Developer / Publisher – Bevan McKechnie / notdead
Price – US $19.99 / CAN 24.99 / EU €39.99 / UK £29.99
Release Date – December 8th, 2022 (Quest 2)
Input – 2 x Motion Controllers
Play Area – Seated, Standing
Store Links – Meta, Steam
Reviewed on – Quest 2
Compound has nailed the pixel art, retro, first person shooter genre in all the best possible ways. This procedurally generated roguelite might at first come off like a simple throwback to the days of Wolfenstein, but Wolfenstein in VR this is not.
I am a huge fan of retro first person shooters and from time to time have been known to lose days of my life playing roguelites. So yeah, Compound is a game for me, and one I actually played previously on PC. So, with the incoming release of the Quest version, I thought it a perfect opportunity to jump back in and put out a full review for all of you.
Compound tells the very deep and heart wrenching story of man and his gun. Ok, it’s not deep in the least, in fact it’s barely a story at all. And honestly that’s how I like my retro shooters. Just tell me who to shoot. Here in Compound the premise is very “The Raid Redemption”, an awesome Indonesian action movie that saw the protagonist being tasked with starting at the main floor of a high rise and working his way up to the top. That’s you in Compound. (Side note, if you haven’t seen The Raid and you like action movies- make that your next movie.) Anyway, the premise here is simple and getting into the game is very simple as well. Heading off to the shooting range first off is a good idea, as it will help you get comfortable with the reload controls. I found they took a few minutes to get used to the semi manual/ semi arcade reload mechanics of each gun. After a few minutes of this, with your difficulty level chosen, you can get right into it.
The key gameplay mechanic here in Compound is clearing a level of enemies, then evacuating back to the elevator to clear the next level, then the next and so on and so forth. Like I said, basic. At first I almost wrote the game off as yet another basic and easy retro knockoff VR shooter with dumb A.I. and some colorful design to mix things up. I was wrong.
Compound starts out slow and simple, and for its own good, maybe too slow. Starting off, the only weapon you have are the blue starter pistols found in the glass emergency boxes found at most of the entrance doors early on. It’s important to pay attention though, because there are actually three different styles of these pistols, each with very different firing styles. Regardless, ammo is infinite on these and reloading automatic. As such, I quickly dual wielded these. Ammo and health is picked up off fallen enemies, and looking at either wrist shows you a layout of the level, what rooms you have yet to explore, and where if any new weapons might be located marked by a white circle. It is also here that you can track your ammo levels. Now these early levels, especially on the easy difficulty really are Doom for dummies and I pretty much walked through these levels. However, the game pretty quickly starts to throw more and different enemies at you, all with various capabilities and behaviors. As soon as the game started doing this, Compound began to get its claws in me and I started trying out different weapon combinations to counter these various enemies. After a while I quickly tired of the game’s reload mechanic and really preferred dual-wielding as this was where the game found its flow. Thankfully this brought me to the mutations vending machine found in the games staging area. Low and behold, I found a mutation that allowed for auto reloads (though at a slower rate than manual). Sounded like a deal to me and off I went, never looking back.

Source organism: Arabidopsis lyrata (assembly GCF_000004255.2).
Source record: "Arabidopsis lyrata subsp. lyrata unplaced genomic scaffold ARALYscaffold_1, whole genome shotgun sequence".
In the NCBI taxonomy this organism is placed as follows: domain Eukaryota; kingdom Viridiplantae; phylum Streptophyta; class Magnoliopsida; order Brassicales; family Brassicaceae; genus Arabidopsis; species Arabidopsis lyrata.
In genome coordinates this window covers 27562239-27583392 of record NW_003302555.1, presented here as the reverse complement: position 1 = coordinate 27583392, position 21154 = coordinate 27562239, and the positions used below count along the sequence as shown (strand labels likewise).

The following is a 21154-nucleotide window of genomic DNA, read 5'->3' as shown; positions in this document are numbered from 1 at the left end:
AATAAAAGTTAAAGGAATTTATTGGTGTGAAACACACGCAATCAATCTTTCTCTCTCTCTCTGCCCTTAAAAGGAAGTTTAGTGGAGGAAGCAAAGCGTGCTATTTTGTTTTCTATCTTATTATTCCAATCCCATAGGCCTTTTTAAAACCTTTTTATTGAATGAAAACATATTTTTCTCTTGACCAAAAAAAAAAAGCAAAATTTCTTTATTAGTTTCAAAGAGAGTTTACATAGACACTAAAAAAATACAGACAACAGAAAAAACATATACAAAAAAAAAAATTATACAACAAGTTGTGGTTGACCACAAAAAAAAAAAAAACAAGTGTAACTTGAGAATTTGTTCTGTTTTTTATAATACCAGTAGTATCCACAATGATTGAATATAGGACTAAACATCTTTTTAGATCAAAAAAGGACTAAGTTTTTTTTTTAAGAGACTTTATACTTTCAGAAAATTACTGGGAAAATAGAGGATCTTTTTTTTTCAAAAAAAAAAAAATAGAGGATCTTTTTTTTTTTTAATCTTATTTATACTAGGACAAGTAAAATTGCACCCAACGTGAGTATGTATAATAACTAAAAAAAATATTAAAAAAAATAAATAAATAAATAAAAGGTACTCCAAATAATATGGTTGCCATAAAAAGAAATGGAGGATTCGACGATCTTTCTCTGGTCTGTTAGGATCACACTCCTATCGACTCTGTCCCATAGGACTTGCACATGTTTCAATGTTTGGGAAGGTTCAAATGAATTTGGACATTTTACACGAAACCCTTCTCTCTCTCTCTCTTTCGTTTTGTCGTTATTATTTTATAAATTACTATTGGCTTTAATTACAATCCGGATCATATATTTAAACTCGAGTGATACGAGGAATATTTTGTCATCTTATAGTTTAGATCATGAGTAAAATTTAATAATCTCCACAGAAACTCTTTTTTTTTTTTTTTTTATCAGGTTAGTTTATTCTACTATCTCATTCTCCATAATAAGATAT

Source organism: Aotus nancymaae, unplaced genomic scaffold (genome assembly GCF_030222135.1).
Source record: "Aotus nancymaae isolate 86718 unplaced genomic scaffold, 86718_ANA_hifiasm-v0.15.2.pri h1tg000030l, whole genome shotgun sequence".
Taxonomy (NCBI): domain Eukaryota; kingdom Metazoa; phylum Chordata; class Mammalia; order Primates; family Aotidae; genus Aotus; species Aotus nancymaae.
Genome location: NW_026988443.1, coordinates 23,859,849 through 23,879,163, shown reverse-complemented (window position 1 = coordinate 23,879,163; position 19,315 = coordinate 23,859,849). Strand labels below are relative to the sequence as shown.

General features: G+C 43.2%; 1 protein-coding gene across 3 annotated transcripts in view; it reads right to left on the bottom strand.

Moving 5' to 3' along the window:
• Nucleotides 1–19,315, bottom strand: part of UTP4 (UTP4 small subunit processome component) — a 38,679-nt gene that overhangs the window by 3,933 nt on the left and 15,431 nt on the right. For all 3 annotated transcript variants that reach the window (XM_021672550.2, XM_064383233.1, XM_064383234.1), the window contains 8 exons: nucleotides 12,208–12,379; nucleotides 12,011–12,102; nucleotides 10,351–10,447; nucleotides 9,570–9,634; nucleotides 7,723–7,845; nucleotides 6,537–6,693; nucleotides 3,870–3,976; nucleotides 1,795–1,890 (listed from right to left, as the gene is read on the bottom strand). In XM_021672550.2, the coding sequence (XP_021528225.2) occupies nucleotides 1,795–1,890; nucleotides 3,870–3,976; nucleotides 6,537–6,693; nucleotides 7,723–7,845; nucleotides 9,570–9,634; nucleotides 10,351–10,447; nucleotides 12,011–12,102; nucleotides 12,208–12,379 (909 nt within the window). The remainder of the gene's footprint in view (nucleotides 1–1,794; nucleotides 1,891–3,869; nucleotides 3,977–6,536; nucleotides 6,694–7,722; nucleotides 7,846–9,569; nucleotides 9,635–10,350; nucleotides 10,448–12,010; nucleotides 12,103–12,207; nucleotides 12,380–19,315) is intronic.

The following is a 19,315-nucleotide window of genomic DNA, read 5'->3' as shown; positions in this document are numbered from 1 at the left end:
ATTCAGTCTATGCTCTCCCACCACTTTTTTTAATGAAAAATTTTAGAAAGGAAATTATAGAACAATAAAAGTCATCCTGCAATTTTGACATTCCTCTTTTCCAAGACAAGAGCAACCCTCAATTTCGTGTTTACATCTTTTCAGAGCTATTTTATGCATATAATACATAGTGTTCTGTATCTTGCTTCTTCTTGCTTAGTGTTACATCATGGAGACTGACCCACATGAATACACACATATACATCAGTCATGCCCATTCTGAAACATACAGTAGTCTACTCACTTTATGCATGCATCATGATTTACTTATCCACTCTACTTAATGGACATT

With my newfound mutation and a few lucky gun pickups early on a tore through the 20 or so level campaign…and got destroyed on the final rooftop level. Yes, I still found the game to be a bit basic, and the A.I a bit standard retro shooter dumb, but now I was really hooked. Then the game surprised me! Heading back in for another go around I quickly noticed that even on the same difficulty setting (which was still easy by the way), this was not the same game I had just played. Harder and more numerous enemies started showing up quicker, and new weapons that I had unlocked during my first playthrough started showing up. Future playthroughs unlocked new mutations, more weapons and the game still skewed harder even on easy mode.